Jibran Nasir: playing with semantics and avoiding tough questions on his insensitive reaction to Malik Ishaq’s death – by Ali Rizvi

I think your arguments are typically playing on semantics.

You had stated: “Would have been happier if Malik Ishaq had been convicted by a judiciary. For those who follow him the encounter will turn him into a martyr”

both implies very strongly and in some cases is definitive that

1. Malik Ishaq had NOT been convicted. This is actually a false position and being from the legal profession and as an activist, you should know that Malik Ishaq WAS convicted. It was a compromised PCO judiciary that not only stood up to greet him, offer him tea and biscuits but even overturned past convictions. The Supreme Court – especially Justices Khosa, Jawad S Khawaja and PCO Chaudhary Iftikhar have played a very dubious role. The Supreme Court released Malik Ishaq for “lack of evidence” even as he was boasting his 100+ murders publicly, without duress and fully stating intentions to carry out more.

From 2010 to 2015, thousands of Shias have been butchered in Pakistan and as Vice President of ASWJ-LeJ, Malik Ishaq played a central role in this ongoing genocide.

2. “For those who follow him this encounter will turn him into a martyr”
Are we going to now base our perspectives on the standards of martyrdom of ASWJ-LeJ!!!

Also, I agree the use of the word “encounter” is not a definitive implication that Malik Ishaq was killed extra judicially. But it is a strong implication to that effect.

Overall, Mohammad Jibran Nasir’s reaction, while being marginally different in terms of semantics – is part of the same bandwagon that were hollering “extra judicial” for Malik Ishaq.

If anyone is claiming that the judicial process in Pakistan is anything close to functional, they are being deliberately obtuse and dishonest!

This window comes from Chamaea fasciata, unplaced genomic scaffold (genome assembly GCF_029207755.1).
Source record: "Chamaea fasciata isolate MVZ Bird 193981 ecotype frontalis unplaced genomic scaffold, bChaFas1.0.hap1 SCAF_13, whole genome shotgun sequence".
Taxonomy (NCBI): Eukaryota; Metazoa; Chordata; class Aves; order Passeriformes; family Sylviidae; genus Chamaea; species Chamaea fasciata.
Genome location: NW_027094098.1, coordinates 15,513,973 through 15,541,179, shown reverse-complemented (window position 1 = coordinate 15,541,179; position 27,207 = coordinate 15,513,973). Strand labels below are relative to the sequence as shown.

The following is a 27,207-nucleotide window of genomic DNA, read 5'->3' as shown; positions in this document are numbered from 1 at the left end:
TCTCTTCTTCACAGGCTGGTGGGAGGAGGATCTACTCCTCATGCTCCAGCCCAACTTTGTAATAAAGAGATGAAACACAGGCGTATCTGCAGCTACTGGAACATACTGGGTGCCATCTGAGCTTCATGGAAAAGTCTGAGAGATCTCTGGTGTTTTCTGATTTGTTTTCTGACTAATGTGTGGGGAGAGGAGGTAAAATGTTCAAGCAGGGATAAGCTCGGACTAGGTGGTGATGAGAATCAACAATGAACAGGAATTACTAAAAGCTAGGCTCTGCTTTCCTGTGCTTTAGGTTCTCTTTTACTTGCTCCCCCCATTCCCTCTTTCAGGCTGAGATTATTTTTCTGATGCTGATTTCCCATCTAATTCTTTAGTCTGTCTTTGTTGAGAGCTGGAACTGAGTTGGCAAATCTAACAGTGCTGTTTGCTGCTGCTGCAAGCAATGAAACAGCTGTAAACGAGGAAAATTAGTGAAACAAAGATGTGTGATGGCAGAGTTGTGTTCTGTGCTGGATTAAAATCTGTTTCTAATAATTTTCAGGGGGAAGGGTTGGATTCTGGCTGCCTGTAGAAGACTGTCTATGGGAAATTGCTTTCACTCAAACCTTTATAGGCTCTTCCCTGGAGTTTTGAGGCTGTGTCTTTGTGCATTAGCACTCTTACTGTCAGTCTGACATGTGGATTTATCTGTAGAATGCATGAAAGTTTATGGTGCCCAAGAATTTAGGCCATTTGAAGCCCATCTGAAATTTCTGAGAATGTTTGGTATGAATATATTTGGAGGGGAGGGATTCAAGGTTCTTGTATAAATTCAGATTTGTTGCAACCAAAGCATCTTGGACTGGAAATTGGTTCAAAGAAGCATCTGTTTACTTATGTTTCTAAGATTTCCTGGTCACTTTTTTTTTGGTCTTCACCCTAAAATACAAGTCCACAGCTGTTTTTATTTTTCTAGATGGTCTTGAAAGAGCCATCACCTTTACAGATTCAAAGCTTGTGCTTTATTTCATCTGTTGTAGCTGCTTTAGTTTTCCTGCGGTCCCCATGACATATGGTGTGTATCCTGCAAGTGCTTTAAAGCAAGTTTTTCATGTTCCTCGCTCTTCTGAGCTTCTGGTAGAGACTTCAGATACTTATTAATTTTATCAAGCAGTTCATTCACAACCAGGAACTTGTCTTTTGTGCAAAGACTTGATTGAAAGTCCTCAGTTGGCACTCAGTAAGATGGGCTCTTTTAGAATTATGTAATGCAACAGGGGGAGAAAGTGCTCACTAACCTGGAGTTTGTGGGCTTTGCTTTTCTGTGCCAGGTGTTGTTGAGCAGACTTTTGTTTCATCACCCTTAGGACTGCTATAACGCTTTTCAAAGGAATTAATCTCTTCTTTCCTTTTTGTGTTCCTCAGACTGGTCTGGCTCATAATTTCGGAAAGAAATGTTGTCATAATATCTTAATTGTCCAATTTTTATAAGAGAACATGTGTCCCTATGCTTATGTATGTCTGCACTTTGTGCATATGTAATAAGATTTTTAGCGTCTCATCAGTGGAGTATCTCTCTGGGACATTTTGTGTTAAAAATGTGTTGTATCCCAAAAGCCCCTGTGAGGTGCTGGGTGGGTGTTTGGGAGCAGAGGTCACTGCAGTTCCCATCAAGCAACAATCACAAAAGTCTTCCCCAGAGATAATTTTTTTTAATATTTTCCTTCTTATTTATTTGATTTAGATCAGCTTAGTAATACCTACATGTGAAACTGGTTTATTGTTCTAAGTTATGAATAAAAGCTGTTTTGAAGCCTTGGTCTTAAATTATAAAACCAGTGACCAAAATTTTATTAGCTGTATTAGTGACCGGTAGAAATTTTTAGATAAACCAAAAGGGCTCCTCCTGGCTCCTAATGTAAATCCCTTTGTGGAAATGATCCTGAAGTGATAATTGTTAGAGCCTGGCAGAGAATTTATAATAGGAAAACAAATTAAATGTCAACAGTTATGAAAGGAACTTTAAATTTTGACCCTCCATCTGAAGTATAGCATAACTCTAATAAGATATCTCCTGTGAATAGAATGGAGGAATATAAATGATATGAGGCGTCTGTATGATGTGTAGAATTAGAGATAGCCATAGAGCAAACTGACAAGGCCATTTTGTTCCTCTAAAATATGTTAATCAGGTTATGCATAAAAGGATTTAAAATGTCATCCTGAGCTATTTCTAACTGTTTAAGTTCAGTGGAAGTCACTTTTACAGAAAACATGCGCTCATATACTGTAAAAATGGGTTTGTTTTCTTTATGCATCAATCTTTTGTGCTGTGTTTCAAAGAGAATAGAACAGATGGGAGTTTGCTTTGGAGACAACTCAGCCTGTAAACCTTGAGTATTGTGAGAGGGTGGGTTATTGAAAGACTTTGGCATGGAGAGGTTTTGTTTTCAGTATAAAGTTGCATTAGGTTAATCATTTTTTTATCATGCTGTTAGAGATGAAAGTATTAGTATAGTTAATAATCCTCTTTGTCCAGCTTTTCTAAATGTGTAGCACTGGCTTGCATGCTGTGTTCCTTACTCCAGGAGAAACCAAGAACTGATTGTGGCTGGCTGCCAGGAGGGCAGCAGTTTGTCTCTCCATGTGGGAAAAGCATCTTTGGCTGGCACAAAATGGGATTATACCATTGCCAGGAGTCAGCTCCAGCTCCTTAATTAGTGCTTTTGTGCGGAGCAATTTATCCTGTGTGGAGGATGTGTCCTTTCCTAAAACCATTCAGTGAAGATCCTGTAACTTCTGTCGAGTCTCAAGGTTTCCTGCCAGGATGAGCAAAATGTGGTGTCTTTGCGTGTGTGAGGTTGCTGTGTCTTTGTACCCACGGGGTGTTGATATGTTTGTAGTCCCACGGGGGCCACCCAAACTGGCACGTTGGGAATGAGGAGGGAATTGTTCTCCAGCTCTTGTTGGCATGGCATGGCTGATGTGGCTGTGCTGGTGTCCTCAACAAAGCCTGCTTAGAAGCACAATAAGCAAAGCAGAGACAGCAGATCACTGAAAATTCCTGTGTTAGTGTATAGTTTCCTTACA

What I see is a clear case of double standards. For LUBP, one can abuse them and accuse without providing even a basic reference from their website. Some even have gone to the extant of making poor forgeries to defame LUBP. On the other hand, there are some commercial liberals who have been given a status of Infallibility and no criticism against them is tolerated.

On the issue of LUBP’s criticism of Jibran Nasir’s commentary on Malik Ishaq’s death, I have to agree with LUBP. There is a disturbing pattern. In one instance, Jibran has made the False Moral comparison between Sipah Mohammad and LeJ. Notice, he has left out the ASWJ which shares common members and leaders with LeJ and is essentially the same organisation. In another instance, Jibran removes the common Shia faith identity of Hazaras and like other commercial liberals, has reduced and misrepresented Shia genocide in Balochistan into an ethnic issue. Both instances have been recorded on LUBP – just as support for Jibran when they have appreciated some of his work. That is the way most media functions and why should LUBP be held to a separate standard?

I would like to ask Syed Talib Abbas Raza and Asad Zaidi if they have asked Jibran any of these tough questions.

For instance, how many thousands of Shia deaths were ok before Malik Ishaq would be finally convicted?